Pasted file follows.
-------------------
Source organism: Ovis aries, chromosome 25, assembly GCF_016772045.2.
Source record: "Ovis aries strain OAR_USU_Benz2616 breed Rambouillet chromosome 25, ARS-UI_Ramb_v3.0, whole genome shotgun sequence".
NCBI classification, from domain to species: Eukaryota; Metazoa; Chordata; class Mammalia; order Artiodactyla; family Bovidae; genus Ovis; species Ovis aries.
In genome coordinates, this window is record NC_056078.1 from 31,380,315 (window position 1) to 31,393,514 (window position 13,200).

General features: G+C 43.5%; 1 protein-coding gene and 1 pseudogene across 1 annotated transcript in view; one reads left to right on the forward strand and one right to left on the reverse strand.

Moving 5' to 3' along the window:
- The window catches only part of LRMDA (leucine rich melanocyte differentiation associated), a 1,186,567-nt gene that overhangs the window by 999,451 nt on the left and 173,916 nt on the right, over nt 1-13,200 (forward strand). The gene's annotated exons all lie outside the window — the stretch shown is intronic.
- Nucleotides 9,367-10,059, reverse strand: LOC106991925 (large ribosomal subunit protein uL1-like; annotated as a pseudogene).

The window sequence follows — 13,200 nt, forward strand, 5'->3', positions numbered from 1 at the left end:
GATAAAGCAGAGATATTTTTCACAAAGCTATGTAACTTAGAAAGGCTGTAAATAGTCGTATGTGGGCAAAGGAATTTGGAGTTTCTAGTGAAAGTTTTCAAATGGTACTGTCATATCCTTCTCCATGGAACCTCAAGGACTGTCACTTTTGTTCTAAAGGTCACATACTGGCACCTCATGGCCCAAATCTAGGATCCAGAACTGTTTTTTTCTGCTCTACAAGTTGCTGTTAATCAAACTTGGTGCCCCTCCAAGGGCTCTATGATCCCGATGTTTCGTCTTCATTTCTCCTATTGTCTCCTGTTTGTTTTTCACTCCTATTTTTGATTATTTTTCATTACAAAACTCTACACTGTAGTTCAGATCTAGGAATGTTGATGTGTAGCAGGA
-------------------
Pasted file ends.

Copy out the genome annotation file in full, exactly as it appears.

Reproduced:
Source organism: Ovis aries, chromosome 25, assembly GCF_016772045.2.
Source record: "Ovis aries strain OAR_USU_Benz2616 breed Rambouillet chromosome 25, ARS-UI_Ramb_v3.0, whole genome shotgun sequence".
NCBI classification, from domain to species: Eukaryota; Metazoa; Chordata; class Mammalia; order Artiodactyla; family Bovidae; genus Ovis; species Ovis aries.
In genome coordinates, this window is record NC_056078.1 from 31,380,315 (window position 1) to 31,393,514 (window position 13,200).

General features: G+C 43.5%; 1 protein-coding gene and 1 pseudogene across 1 annotated transcript in view; one reads left to right on the forward strand and one right to left on the reverse strand.

Moving 5' to 3' along the window:
- The window catches only part of LRMDA (leucine rich melanocyte differentiation associated), a 1,186,567-nt gene that overhangs the window by 999,451 nt on the left and 173,916 nt on the right, over nt 1-13,200 (forward strand). The gene's annotated exons all lie outside the window — the stretch shown is intronic.
- Nucleotides 9,367-10,059, reverse strand: LOC106991925 (large ribosomal subunit protein uL1-like; annotated as a pseudogene).

The window sequence follows — 13,200 nt, forward strand, 5'->3', positions numbered from 1 at the left end:
GATAAAGCAGAGATATTTTTCACAAAGCTATGTAACTTAGAAAGGCTGTAAATAGTCGTATGTGGGCAAAGGAATTTGGAGTTTCTAGTGAAAGTTTTCAAATGGTACTGTCATATCCTTCTCCATGGAACCTCAAGGACTGTCACTTTTGTTCTAAAGGTCACATACTGGCACCTCATGGCCCAAATCTAGGATCCAGAACTGTTTTTTTCTGCTCTACAAGTTGCTGTTAATCAAACTTGGTGCCCCTCCAAGGGCTCTATGATCCCGATGTTTCGTCTTCATTTCTCCTATTGTCTCCTGTTTGTTTTTCACTCCTATTTTTGATTATTTTTCATTACAAAACTCTACACTGTAGTTCAGATCTAGGAATGTTGATGTGTAGCAGGA